While the new evidence of American opinion is ultimately irrelevant to the majority’s decision, let there be no doubt that it utterly destroys the majority’s claim to be discerning a national consensus and not just giving effect to the majority’s own preference. As noted in the letter from Members of Congress, the bill providing the death penalty for child rape passed the Senate 95–0; it passed the House 374–41, with the votes of a majority of each State’s delegation; and was signed by the President. JUSTICE KENNEDY’s statement posits two reasons why this act by Congress proves nothing about the national consensus regarding permissible penalties for child rape. First, it claims the statute merely “reclassif[ied]” the offense of child rape. Ante, at 2. But the law did more than that; it specifically established (as it would have to do) the penalty for the new offense of child rape—and that penalty was death: “For an offense under subsection (a) (rape) or subsection (b) (rape of a child), death or such other punishment as a court-martial may direct.” §552(b)(1), 119 Stat. 3263 (emphasis added). By separate executive order, the President later expressly reauthorized the death penalty as a punishment for child rape. Exec. Order No. 13447, 72 Fed. Reg. 56214 (2007). Based on these acts, there is infinitely more reason to think that Congress and the President made a judgment regarding the appropriateness of the death penalty for child rape than there is to think that the many non-enacting state legislatures upon which the majority relies did so—especially since it was widely believed that Coker took the capital-punishment option off the table.
Monday, September 29, 2008
And the media yawns and looks the other way.
Friday, September 26, 2008
There was an article in my home town paper about a year ago on the subject of the disposition of DWI cases. It seems that lawyers who make this sort of work their specialty prefer bench trials for those cases which go to trial. (At one time here in New York, 98% of all indictments were resolved through pleas - don't know the current figure or that for DWI cases). This surprised me as I have been told by other lawyers in general practice (about a decade ago) that your client very seldom benefits from a bench trial. The lawyers interviewed said juries are unpredictable and get sidetracked by irrelevant issues. What do you make of that?Yes, the age-old question of bench vs. jury trial.
It seems that bench and jury trials have both been in decline in recent years, a fact lamented by the NACDL, an organization of defense attorneys, which sees in the reduction of trials a sinister erosion of trial rights.
As to the specific question, alot of factors play into whether a jury or a bench trial is chosen, assuming the case is one of those relatively few that are actually tried in a contested posture.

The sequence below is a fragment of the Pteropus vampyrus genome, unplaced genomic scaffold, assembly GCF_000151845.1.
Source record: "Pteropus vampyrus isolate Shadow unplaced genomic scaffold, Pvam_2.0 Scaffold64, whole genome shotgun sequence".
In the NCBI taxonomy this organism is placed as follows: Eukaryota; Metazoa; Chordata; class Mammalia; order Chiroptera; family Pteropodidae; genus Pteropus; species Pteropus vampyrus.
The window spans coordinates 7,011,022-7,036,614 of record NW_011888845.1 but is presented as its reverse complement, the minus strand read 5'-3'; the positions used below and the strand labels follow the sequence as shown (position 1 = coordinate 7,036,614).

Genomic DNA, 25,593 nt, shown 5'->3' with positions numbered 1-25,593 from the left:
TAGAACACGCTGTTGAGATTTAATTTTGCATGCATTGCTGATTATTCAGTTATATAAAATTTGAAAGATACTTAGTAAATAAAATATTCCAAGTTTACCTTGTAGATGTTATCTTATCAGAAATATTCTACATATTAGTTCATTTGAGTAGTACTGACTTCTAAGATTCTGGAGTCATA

Some of the factors:
* which jurisdiction is the case in: The suburban county, where jury pools are more middle class, educated, property owning, and therefore generally less sympathetic to criminals and less suspicious of the police, or the city, where jury pools are younger, less educated, have less of a property stake in the community, tend to be suspicious about the police, and tend to be more tolerant of certain crimes because these crimes are either so common or have been committed by the juror's own family members.From my viewpoint as a prosecutor, I rarely insist on a jury, but in the rare case where a defendant faces alot of very serious charges, the evidence is very strong, and the defendant will not even consider a plea agreement, I have and do take jury trials, with predictable results.
* the nature of the case: Is it a wounding or murder case where there is a strong self-defense claim with a sympathetic defendant and an unsympathetic victim? Even if legally self defense is not technically available, a jury might in effect "nullify" and acquit if they can be convinced that the victim "had it coming to him." Or in the urban jurisdiction, a construction possession of cocaine case might be a good one for a jury, where a judge might easily convict because he's seen a thousand such cases, a jury might well acquit, especially where it is "just a drug case." UPDATE: Injustice Anywhere, back from a blogging hiatus, has an example of a case where she successfully pitched a legal defense to a jury when the judge wouldn't buy it pretrial.
* which judge has the case: Some judges are so lenient or will acquit more readily that it may be a good tactical decision to forego a jury (which is always, always, a roll of the dice) and hope that the lenient judge acquits, and if he doesn't, at least he is a light sentencer. On the other hand, if the judge is a hanging judge and tends to resolve credibility of witness testimony in favor of the government, a jury might be the call where the issue is solely witness credibility, say in an assault case where there are no police witnesses.
The cases I have where defendants take juries are pretty rare, because usually defendants take juries because the case is unusually weak or circumstantial. But it is just those cases where the incentive to reach a plea agreement is the highest: the government gives up alot on the charges or the sentence imposed, and the defendant gets the assurance of a conviction on some lesser charge or some specific sentence, instead of the risk of a jury finding him guilty of the most serious charges and imposing a heavy sentence (juries determine sentences in Virginia, subject to later reduction by the court).